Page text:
The issue of attorney's fees is a big one; even mainstream media orgs have budget limitations, and with sales revenues tanking, those limitations are even greater. The average citizen with moderate means couldn't even contemplate pursuing a lawsuit to secure hidden information prior to this law, so the door creaks open some. But an even better approach, which has yet to be enacted, would be the creation of third-party mediation, possibly in the form of an ombudsman. This would keep most attempts at discovery out of the courts, while reasonably protecting the interests of both the public and those who serve.

Aside from legal hurdles, the biggest "natural" limitation to government transparency may be a lack of awareness in the general population itself. Making the public familiar with laws pertaining to their "right to know" and methods to access such is one of the key goals/responsibilities of the Sunshine Center. Two demographics which have been identified as least knowledgeable in this area are senior citizens and youth, and the Center is focusing much effort on the latter, providing educational materials and on-site instruction to students state-wide.

And these efforts have been fruitful. The Elon Poll has found public awareness of open government issues to be increasing. Over a span of only a handful of years, awareness has risen from 21% to around 47%, a factor which could be a more powerful impetus for change than any other.

And that may help offset (at least part of) another problem which is cause for concern, the thinning ranks of investigative reporters, an issue we have discussed here more than a few times. Between state and local governments, there are literally hundreds of thousands of documents, meeting minutes, etc., and knowing what to ask for requires knowledge and experience. Thanks to economic factors impacting the metamorphosis of the "old" media model to the (yet to be defined) new model, that brain trust is shrinking. Fewer questioners amounts to fewer questions asked, and the clouds roll back in.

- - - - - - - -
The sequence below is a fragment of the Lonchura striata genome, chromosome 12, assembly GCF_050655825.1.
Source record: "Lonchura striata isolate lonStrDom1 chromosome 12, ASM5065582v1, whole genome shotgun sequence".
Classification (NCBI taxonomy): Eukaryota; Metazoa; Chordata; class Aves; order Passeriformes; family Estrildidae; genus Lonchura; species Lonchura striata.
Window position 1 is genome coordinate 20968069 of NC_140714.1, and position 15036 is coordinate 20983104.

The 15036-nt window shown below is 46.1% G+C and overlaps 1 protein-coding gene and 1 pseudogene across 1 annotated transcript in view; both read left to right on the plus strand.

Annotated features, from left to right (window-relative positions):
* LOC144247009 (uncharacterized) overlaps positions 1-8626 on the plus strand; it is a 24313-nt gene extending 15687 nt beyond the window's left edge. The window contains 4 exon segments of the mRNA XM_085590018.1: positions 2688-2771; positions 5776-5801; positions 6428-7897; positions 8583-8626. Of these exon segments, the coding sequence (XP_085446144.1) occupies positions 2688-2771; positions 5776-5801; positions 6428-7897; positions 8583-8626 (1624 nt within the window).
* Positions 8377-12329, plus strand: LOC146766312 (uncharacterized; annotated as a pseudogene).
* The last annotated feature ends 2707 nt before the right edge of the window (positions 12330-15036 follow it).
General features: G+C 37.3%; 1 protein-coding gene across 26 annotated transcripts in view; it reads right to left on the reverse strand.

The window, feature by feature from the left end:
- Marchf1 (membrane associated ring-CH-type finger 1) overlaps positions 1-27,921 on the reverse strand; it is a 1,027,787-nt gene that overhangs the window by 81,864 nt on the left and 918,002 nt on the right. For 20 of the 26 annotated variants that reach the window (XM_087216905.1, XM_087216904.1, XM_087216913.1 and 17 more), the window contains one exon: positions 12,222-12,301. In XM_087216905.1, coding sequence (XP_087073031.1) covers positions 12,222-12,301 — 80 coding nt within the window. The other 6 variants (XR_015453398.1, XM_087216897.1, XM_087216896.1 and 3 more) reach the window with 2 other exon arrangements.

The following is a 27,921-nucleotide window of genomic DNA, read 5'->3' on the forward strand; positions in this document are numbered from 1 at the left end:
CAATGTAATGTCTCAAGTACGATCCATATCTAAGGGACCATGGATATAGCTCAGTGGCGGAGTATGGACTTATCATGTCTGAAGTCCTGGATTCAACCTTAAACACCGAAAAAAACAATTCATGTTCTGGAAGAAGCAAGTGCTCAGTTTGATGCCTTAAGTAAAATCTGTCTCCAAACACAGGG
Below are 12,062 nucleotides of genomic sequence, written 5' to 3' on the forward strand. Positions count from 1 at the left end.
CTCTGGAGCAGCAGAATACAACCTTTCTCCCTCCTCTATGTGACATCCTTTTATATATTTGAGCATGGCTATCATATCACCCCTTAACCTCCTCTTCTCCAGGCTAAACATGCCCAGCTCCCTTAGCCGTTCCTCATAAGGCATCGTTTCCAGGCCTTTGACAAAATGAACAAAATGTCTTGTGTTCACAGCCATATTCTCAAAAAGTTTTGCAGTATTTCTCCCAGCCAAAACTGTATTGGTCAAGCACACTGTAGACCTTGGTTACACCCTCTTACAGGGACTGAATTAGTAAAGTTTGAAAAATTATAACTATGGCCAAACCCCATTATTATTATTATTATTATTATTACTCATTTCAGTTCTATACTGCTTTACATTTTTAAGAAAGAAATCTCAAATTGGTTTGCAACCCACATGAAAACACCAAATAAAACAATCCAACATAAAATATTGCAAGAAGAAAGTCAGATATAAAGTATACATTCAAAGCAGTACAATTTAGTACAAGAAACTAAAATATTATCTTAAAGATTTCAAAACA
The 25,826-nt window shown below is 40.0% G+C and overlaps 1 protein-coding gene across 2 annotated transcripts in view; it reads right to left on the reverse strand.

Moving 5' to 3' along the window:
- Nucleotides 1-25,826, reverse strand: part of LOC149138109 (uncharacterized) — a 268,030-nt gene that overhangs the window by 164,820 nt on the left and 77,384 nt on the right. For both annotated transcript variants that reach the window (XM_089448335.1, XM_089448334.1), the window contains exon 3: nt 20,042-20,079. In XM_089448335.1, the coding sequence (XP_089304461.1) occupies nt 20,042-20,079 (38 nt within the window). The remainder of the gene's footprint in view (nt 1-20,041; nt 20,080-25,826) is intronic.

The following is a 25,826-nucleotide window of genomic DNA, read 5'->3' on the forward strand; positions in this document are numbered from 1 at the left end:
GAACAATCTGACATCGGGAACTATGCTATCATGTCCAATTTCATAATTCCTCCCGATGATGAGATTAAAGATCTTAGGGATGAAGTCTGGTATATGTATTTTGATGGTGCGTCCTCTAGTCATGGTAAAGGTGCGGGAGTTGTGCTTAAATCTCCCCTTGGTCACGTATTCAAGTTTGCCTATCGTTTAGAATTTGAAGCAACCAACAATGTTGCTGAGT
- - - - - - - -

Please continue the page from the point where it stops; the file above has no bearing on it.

As citizen-journalists, I'd like to think we have not only an opportunity, but a responsibility, to step up and ask those needed questions. Here are some resources which can help provide a framework for doing that.

Lastly, I'd like to thank Connie and the rest of the folks that comprise the NC Open Government Coalition for their efforts on our behalf. Let the sunshine in.


Thanks, Steve

I hope you'll consider making this sunshine theme a regular feature of your writing ... and maybe even share some of your tricks for digging up those pesky details that are so hard to find.

The whole idea of political literacy is a fascinating one, and I'm glad to see the coalition focused on it, especially among young people. With so much emphasis on teaching to the test and standardized scores, I worry that students may not be developing the skills needed to be engaged and informed.

It is fascinating

As to the teaching to the tests thing, Connie mentioned something about trying to get some of this info put into their textbooks, but I'm not sure which grade level. Having it included in the (standardized) testing might be more of a challenge, though.